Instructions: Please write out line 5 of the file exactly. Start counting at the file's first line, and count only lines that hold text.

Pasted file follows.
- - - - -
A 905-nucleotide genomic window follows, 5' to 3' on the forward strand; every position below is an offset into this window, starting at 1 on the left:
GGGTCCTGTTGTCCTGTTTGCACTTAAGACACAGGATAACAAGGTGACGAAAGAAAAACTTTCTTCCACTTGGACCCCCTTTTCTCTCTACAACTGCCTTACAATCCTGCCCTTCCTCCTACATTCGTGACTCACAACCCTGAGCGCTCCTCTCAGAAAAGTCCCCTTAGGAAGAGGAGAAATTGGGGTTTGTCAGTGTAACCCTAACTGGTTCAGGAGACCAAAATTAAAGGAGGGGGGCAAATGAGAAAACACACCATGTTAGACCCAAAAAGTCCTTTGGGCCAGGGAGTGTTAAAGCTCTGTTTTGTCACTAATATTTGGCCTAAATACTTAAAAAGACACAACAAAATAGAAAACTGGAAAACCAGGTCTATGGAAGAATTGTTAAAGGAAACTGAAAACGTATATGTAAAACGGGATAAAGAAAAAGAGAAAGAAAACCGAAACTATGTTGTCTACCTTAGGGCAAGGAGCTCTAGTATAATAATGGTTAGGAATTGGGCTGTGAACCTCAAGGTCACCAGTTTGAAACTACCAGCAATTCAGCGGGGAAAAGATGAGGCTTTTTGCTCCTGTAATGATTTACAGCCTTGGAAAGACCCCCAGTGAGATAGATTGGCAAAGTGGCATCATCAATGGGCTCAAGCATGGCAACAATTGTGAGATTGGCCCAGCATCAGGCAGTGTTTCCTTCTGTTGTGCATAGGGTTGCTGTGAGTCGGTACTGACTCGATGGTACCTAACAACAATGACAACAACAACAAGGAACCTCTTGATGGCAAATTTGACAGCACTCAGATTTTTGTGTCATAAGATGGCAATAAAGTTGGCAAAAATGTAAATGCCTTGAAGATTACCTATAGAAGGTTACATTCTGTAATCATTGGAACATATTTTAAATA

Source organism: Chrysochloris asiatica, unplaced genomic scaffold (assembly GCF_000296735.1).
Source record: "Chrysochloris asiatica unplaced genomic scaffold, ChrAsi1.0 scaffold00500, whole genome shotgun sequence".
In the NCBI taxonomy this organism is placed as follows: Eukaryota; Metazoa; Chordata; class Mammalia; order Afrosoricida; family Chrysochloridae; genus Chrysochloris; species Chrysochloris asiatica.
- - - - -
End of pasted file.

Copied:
In the NCBI taxonomy this organism is placed as follows: Eukaryota; Metazoa; Chordata; class Mammalia; order Afrosoricida; family Chrysochloridae; genus Chrysochloris; species Chrysochloris asiatica.